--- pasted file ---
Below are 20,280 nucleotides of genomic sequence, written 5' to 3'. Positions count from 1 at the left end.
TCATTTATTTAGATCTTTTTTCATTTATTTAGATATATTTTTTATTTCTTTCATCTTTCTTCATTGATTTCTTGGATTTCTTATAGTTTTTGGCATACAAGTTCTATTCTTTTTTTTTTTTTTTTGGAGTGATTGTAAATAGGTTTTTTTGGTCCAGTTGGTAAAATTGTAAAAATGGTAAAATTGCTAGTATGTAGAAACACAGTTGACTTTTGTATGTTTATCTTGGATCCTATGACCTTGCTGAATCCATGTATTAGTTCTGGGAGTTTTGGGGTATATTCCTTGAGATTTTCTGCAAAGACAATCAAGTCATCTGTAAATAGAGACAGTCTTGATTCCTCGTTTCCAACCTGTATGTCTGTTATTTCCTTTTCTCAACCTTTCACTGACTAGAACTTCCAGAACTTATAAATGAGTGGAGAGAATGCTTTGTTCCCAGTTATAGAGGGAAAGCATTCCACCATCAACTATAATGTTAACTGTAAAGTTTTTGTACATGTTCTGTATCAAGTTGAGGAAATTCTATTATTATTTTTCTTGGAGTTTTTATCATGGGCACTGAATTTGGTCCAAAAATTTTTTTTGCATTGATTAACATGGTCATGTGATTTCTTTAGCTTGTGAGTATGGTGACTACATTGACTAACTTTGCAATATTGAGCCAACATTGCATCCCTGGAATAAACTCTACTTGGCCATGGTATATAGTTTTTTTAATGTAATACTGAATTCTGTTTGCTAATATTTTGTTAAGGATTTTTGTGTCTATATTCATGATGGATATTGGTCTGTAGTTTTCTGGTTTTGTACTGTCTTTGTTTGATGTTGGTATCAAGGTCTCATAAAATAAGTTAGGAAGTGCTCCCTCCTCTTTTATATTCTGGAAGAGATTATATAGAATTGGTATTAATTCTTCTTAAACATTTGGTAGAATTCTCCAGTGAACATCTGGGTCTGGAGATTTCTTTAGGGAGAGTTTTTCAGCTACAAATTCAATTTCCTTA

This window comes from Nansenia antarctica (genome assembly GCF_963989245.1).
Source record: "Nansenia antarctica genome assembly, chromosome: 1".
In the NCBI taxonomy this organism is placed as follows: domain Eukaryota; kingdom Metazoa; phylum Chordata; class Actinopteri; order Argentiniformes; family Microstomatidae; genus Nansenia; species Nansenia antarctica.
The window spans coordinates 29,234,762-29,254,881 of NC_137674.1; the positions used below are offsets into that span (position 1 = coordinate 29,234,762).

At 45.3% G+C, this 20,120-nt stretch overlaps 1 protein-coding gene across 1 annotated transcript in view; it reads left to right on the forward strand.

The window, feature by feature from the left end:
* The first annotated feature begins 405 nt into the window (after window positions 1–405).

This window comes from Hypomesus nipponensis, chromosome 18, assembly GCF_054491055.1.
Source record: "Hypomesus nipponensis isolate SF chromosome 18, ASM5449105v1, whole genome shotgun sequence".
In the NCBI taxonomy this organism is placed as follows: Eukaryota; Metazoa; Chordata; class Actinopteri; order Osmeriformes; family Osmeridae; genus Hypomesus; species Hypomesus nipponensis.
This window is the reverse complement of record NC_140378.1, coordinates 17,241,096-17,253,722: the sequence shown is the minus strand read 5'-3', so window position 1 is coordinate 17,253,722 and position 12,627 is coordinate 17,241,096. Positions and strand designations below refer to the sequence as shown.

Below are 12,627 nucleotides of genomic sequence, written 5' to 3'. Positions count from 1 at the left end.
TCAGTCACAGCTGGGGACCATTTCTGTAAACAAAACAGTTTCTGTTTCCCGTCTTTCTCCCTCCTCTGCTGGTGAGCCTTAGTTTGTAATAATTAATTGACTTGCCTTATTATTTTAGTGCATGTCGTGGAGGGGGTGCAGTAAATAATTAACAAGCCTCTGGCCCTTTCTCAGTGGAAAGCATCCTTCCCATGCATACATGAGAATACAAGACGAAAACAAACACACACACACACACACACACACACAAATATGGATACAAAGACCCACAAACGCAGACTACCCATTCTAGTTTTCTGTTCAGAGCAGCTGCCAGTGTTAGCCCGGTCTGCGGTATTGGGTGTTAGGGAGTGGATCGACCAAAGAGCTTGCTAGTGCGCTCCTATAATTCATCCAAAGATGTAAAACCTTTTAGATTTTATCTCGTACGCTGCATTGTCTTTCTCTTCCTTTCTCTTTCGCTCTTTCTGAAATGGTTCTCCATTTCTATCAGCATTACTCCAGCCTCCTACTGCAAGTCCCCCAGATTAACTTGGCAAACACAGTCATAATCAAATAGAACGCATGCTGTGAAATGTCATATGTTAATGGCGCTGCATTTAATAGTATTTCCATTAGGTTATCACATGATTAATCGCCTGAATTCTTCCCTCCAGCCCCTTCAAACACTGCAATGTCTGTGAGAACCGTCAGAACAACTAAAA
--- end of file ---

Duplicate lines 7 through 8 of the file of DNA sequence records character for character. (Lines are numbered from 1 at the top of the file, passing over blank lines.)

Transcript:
At 45.3% G+C, this 20,120-nt stretch overlaps 1 protein-coding gene across 1 annotated transcript in view; it reads left to right on the forward strand.

The window, feature by feature from the left end: